BANJA LUKA, Bosnia (Reuters Life!) - You’d never guess at first glance whether Bosnian teen Tanja Bekic is Muslim, Serb, Catholic or from a mixed marriage and that’s the point of attending a Catholic school.
The 17-year-old’s secondary school in Banja Luka is one of seven Catholic schools that have become islands of multiculturalism in the deeply divided society of Bosnia.
Bekic is in her third year at a school which is referred to only as the “Catholic Gymnasium,” in a building without signs and where public spaces lack the usual crucifixes and portraits of the Virgin Mary found in Catholic schools the world over.
Even the entrance is a little hard to find at first.
To see Bekic and her school friend Tanja Savic, dressed in their jeans and wearing make-up, one could not distinguish them from typical students anywhere in central and eastern Europe or most other places in fact -- and that’s the way they like it.
They say the Gymnasium’s deliberate ethnic blindness helps free them from the constant focus on ethnic and religious differences that has pervaded Bosnian society since Yugoslavia’s bloody break-up in the 1992-1995 war which blighted the region.
“I am really happy to be here,” Bekic said. “Most students here are from mixed marriages, we can learn how to accept more easily members of other ethnic groups.”
State schools in the country became segregated into mono-ethnic institutions after the war split Bosnia into two autonomous and ethnically based regions -- the Muslim-Croat federation and the Serb Republic.
Many children from mixed marriages, who have become a new minority in Bosnia’s largely mono-ethnic towns and schools, feel better protected in mixed Catholic schools from the stigma of ethnic identity that mark out “different” students.
At Banja Luka’s Catholic Gymnasium, 60 percent of students are Orthodox Serbs, 25 percent Catholic Croats and 15 percent Muslim Bosniaks and those from mixed marriages.
“Our mission is reconciliation, that we can and need to live together,” Banja Luka’s Roman Catholic Bishop Franjo Komarica told Reuters, adding that only 12,000 Croat Catholics out of 220,000 from before the war still live in the Serb Republic.
“We cannot bring the sun, although we might want to, but at least we can light a candle to banish the darkness.”
In the Bosnian capital Sarajevo, renown for centuries for its multi-religious and multi-ethnic composition, all public schools have Muslim majorities and offer religious classes only for the pupils of Islamic faith.
But in the Catholic School Center (KSC), which opened during the 43-month Bosnian Serb siege of the city, an imam holds religious classes for the Muslim students just as a priest teaches Catholics.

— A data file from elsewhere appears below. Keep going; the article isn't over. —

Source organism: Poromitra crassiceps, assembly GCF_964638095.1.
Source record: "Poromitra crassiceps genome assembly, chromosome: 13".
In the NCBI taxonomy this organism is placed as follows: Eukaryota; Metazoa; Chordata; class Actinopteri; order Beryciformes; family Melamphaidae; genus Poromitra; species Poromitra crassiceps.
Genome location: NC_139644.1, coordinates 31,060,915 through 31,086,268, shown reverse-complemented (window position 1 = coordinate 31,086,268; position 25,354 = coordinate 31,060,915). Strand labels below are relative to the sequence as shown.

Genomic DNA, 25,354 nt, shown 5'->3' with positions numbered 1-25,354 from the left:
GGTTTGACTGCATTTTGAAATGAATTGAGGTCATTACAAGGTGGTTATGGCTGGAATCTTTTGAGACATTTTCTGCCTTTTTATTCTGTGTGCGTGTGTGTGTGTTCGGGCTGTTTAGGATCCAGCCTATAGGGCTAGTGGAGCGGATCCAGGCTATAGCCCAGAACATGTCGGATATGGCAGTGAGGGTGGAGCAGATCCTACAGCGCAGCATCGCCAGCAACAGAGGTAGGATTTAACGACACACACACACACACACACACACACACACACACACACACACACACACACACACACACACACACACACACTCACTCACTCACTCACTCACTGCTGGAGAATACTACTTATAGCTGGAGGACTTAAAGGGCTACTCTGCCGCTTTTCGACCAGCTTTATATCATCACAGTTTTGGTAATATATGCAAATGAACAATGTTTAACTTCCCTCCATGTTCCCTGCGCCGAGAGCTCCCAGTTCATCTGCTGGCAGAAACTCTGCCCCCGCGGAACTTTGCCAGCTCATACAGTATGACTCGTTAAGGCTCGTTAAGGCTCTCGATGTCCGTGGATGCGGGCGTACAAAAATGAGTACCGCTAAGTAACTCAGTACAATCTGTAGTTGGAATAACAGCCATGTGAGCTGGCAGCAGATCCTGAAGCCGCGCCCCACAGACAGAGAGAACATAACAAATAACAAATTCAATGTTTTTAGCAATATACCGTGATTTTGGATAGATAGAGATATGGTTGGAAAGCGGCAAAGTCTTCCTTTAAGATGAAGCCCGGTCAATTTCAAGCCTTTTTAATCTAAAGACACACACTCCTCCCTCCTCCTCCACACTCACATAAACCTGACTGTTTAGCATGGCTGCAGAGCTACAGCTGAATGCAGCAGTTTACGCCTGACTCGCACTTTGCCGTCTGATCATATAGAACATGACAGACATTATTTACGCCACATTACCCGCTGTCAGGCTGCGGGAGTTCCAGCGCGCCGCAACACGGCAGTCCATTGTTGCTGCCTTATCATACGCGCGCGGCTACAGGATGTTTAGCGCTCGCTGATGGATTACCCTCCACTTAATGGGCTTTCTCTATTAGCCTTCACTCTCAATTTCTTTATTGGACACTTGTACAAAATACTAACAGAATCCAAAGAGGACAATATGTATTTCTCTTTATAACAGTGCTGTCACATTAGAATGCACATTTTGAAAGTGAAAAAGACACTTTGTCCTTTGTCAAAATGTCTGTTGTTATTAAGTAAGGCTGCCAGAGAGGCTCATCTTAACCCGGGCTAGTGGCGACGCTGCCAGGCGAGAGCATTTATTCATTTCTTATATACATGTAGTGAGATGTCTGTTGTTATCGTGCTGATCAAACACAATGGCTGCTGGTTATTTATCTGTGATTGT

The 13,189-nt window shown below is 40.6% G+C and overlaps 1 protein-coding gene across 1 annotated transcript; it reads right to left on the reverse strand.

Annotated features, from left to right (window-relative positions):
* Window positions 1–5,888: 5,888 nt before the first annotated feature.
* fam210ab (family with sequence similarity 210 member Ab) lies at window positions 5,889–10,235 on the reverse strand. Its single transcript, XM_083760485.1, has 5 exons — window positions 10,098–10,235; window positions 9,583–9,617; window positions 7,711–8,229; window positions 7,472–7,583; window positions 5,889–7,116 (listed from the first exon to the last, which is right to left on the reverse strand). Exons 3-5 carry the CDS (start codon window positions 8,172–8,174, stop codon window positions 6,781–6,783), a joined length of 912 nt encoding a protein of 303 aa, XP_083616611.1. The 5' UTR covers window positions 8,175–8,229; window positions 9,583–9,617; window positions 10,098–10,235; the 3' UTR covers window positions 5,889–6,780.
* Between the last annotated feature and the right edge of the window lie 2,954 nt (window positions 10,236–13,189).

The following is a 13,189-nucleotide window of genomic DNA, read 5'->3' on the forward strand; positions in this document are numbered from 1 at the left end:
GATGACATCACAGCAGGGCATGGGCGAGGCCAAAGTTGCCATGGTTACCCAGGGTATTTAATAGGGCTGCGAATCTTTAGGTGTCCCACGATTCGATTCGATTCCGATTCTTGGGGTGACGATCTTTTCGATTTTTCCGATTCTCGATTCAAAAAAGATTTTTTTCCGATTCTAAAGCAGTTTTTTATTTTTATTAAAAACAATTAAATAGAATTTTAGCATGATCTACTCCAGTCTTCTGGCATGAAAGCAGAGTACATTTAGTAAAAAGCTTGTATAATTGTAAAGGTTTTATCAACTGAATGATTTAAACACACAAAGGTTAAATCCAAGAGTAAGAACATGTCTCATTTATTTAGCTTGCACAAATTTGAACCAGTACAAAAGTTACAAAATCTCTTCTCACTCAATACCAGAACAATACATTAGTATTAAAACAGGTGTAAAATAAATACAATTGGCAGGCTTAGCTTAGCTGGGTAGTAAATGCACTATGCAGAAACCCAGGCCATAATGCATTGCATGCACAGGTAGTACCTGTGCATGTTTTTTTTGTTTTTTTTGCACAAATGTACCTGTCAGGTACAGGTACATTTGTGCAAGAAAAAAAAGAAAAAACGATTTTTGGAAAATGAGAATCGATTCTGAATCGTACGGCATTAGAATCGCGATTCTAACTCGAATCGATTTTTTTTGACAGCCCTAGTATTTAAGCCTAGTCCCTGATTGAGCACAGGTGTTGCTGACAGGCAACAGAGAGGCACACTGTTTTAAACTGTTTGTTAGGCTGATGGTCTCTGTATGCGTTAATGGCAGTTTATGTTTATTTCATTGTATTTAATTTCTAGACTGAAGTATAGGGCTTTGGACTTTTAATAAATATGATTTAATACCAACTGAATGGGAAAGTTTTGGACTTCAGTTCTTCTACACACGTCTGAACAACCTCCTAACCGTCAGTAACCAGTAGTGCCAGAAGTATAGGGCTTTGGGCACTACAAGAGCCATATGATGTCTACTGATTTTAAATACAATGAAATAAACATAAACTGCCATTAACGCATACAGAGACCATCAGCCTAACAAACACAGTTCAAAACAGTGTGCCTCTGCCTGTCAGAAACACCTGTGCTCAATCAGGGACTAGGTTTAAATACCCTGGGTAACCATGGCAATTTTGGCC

“If we had enough Serb Orthodox students, we would hire an Orthodox priest for them,” said KSC Dean Ivica Mrso, adding that an imam and an Orthodox priest have enrolled their children in his school.
Mirjana Zulj, a mother of first grader Tara, said she enrolled her daughter in KSC because it was the only multi-ethnic school in the city.
“Here you have children of all religions, nobody pays attention to their ethnic or religious affiliation,” Zulj said. “I was raised that way and I raise my daughter that way.”
Bosnia was once the most ethnically mixed republic of the former Yugoslavia and had the highest percentage of mixed marriages, something that was at one time celebrated as a symbol of success.
That delicate ethnic fabric was ripped apart by wartime persecutions, killings and the displacement of people along ethnic lines.
In the KSC, opened to offer classes primarily to Croat Catholics, one-third of its 1,326 students are non-Catholics.
“The fact this is the only school in the Sarajevo region where you can find one-third of students who are a minority is a sign of hope to all normal people here,” Mrso said.
Parents also praise the Catholic schools for their high standards, smaller class sizes, attention to security and low tolerance for student delinquency.
“At first, I wasn’t very comfortable as an Orthodox Serb sending a child to Catholic school,” said Bosnian Serb journalist Igor Gajic, whose daughter attends the Banja Luka Catholic school.
“But the skepticism vanished after I saw how happy she was with the school.”
Perhaps the most important voice to hear when discussing education and considering Bosnia’s future is that of the two Tanjas, neither of whom offered to reveal their backgrounds.
“We don’t feel any difference between us because there is no difference,” Tanja Savic said.
“This is the way it should be everywhere.”
Editing by Paul Casciato